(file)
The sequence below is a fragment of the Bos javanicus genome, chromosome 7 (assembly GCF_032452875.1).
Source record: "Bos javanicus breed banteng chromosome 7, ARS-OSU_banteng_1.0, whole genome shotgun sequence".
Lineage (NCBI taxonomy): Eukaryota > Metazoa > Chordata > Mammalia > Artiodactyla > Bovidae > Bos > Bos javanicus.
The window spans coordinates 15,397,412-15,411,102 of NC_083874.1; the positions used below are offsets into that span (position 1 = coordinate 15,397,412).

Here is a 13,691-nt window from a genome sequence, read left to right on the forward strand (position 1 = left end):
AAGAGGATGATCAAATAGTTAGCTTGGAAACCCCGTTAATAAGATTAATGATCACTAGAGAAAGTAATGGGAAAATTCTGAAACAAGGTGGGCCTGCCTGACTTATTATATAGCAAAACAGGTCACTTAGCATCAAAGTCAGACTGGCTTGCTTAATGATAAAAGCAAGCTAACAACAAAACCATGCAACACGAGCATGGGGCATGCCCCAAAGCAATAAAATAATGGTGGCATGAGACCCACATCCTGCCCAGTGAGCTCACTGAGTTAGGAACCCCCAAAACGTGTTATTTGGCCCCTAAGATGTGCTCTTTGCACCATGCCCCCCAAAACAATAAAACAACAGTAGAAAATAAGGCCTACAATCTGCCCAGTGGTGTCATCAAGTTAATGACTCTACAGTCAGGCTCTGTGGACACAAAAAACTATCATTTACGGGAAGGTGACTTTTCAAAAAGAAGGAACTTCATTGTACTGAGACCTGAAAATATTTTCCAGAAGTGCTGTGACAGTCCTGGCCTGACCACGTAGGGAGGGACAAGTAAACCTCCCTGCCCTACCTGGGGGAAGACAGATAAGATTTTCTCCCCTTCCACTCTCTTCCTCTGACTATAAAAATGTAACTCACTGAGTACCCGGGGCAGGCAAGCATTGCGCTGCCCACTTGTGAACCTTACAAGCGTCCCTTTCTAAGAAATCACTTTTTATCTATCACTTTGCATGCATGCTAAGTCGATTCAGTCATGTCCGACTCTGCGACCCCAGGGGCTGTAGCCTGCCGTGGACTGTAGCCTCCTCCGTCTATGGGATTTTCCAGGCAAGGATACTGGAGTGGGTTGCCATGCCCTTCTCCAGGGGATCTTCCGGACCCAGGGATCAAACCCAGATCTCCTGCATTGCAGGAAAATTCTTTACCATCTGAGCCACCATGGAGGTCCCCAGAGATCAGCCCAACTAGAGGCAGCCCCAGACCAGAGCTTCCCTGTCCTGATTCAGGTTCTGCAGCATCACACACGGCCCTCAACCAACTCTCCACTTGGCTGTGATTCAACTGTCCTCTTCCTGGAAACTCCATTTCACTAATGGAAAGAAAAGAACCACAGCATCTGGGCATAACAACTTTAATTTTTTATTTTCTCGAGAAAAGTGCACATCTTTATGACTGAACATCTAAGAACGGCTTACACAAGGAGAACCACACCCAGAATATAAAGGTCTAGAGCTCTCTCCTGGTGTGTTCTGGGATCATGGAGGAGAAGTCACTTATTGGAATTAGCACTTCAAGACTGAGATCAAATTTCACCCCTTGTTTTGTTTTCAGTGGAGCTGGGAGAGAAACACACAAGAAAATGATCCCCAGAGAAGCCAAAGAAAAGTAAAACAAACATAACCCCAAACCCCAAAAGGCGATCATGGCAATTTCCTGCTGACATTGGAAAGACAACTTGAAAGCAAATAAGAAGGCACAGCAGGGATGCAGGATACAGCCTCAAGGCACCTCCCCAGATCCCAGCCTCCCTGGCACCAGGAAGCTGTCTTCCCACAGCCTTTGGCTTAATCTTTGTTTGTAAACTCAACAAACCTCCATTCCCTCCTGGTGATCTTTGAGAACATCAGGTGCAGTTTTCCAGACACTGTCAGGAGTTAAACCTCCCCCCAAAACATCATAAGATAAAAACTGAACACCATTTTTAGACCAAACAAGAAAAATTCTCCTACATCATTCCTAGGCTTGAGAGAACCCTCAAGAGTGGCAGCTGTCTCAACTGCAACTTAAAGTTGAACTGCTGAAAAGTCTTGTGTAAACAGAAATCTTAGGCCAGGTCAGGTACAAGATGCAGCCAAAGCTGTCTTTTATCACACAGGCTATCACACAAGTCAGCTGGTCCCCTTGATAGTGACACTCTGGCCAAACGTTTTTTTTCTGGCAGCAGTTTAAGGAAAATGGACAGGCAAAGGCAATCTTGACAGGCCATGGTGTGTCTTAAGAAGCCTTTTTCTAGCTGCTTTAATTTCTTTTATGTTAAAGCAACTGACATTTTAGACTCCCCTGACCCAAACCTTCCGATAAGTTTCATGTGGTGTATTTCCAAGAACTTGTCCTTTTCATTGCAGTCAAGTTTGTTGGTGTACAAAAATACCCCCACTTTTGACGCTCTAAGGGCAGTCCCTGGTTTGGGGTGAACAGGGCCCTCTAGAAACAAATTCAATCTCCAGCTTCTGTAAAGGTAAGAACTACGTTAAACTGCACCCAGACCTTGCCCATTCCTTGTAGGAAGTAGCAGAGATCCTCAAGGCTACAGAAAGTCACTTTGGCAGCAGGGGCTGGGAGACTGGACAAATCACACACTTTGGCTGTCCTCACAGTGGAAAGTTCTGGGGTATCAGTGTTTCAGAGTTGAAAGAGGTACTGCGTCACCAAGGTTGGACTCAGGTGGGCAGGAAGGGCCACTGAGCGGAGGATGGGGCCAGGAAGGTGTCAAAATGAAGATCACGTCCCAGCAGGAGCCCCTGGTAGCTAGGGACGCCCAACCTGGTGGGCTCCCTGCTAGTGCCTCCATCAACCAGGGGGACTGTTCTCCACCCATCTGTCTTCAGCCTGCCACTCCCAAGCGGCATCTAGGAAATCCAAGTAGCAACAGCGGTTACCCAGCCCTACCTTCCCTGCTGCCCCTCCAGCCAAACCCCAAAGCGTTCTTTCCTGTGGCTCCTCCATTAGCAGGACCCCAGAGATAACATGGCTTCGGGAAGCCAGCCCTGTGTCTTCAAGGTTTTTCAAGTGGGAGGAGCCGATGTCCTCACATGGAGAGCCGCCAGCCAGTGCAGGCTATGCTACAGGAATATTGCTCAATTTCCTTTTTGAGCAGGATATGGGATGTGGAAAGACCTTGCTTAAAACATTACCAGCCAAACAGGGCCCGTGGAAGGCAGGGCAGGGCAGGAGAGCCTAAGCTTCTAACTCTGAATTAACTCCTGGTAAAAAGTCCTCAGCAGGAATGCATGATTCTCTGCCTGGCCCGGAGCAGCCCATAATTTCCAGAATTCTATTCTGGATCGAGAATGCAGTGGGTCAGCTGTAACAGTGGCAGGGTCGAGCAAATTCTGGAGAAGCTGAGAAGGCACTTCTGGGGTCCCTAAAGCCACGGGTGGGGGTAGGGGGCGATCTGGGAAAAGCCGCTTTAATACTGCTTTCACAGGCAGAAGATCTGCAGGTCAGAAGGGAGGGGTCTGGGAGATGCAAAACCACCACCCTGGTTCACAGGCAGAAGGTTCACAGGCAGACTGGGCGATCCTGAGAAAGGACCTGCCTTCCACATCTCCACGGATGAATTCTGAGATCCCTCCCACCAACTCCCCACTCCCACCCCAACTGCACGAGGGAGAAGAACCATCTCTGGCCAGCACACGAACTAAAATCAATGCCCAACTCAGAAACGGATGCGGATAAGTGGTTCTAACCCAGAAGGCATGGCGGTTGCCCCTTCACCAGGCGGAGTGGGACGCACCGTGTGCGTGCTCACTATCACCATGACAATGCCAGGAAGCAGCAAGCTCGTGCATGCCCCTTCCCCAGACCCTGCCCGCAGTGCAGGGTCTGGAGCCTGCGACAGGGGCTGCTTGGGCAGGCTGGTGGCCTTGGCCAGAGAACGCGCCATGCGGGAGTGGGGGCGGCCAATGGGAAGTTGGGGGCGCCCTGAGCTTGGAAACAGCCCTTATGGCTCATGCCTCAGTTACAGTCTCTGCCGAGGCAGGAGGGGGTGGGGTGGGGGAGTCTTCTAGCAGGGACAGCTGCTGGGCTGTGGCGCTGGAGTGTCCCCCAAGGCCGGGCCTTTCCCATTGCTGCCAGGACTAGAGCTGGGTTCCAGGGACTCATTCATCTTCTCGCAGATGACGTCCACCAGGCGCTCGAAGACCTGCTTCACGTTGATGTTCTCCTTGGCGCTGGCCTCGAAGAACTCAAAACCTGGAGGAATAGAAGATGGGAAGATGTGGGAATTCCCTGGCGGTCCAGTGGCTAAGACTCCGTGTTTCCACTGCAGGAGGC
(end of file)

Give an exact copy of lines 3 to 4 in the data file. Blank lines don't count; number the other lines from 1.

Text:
Lineage (NCBI taxonomy): Eukaryota > Metazoa > Chordata > Mammalia > Artiodactyla > Bovidae > Bos > Bos javanicus.
The window spans coordinates 15,397,412-15,411,102 of NC_083874.1; the positions used below are offsets into that span (position 1 = coordinate 15,397,412).